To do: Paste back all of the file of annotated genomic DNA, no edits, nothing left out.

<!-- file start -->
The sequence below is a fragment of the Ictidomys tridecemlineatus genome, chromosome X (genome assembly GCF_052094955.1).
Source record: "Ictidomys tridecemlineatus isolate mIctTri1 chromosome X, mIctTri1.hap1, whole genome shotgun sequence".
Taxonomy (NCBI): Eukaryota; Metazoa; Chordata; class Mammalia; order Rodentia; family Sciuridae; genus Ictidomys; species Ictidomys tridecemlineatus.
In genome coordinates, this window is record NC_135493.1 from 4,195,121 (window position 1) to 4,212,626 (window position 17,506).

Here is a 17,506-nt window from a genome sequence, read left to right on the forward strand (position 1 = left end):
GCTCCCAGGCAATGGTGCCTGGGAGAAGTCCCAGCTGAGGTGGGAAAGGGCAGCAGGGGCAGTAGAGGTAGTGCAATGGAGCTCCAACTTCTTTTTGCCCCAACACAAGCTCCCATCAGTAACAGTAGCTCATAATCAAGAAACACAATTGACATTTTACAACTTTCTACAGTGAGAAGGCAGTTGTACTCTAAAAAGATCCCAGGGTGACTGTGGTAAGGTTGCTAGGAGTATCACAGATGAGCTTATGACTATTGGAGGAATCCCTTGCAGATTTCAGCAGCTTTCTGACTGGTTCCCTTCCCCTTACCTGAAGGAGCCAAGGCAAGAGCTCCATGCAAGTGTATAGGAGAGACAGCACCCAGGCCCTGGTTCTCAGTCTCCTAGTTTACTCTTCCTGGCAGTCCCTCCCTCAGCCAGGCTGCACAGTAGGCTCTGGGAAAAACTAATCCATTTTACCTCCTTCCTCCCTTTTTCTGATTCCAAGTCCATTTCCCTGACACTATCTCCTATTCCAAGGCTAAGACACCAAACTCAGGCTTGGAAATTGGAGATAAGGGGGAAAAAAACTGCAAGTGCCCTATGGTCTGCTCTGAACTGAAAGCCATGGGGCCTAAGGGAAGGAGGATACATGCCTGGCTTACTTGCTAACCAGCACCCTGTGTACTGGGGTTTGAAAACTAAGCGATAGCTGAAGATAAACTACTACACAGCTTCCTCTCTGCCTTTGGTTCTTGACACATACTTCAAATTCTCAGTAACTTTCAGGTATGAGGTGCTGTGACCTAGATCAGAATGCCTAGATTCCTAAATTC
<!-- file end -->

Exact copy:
The sequence below is a fragment of the Ictidomys tridecemlineatus genome, chromosome X (genome assembly GCF_052094955.1).
Source record: "Ictidomys tridecemlineatus isolate mIctTri1 chromosome X, mIctTri1.hap1, whole genome shotgun sequence".
Taxonomy (NCBI): Eukaryota; Metazoa; Chordata; class Mammalia; order Rodentia; family Sciuridae; genus Ictidomys; species Ictidomys tridecemlineatus.
In genome coordinates, this window is record NC_135493.1 from 4,195,121 (window position 1) to 4,212,626 (window position 17,506).

Here is a 17,506-nt window from a genome sequence, read left to right on the forward strand (position 1 = left end):
GCTCCCAGGCAATGGTGCCTGGGAGAAGTCCCAGCTGAGGTGGGAAAGGGCAGCAGGGGCAGTAGAGGTAGTGCAATGGAGCTCCAACTTCTTTTTGCCCCAACACAAGCTCCCATCAGTAACAGTAGCTCATAATCAAGAAACACAATTGACATTTTACAACTTTCTACAGTGAGAAGGCAGTTGTACTCTAAAAAGATCCCAGGGTGACTGTGGTAAGGTTGCTAGGAGTATCACAGATGAGCTTATGACTATTGGAGGAATCCCTTGCAGATTTCAGCAGCTTTCTGACTGGTTCCCTTCCCCTTACCTGAAGGAGCCAAGGCAAGAGCTCCATGCAAGTGTATAGGAGAGACAGCACCCAGGCCCTGGTTCTCAGTCTCCTAGTTTACTCTTCCTGGCAGTCCCTCCCTCAGCCAGGCTGCACAGTAGGCTCTGGGAAAAACTAATCCATTTTACCTCCTTCCTCCCTTTTTCTGATTCCAAGTCCATTTCCCTGACACTATCTCCTATTCCAAGGCTAAGACACCAAACTCAGGCTTGGAAATTGGAGATAAGGGGGAAAAAAACTGCAAGTGCCCTATGGTCTGCTCTGAACTGAAAGCCATGGGGCCTAAGGGAAGGAGGATACATGCCTGGCTTACTTGCTAACCAGCACCCTGTGTACTGGGGTTTGAAAACTAAGCGATAGCTGAAGATAAACTACTACACAGCTTCCTCTCTGCCTTTGGTTCTTGACACATACTTCAAATTCTCAGTAACTTTCAGGTATGAGGTGCTGTGACCTAGATCAGAATGCCTAGATTCCTAAATTC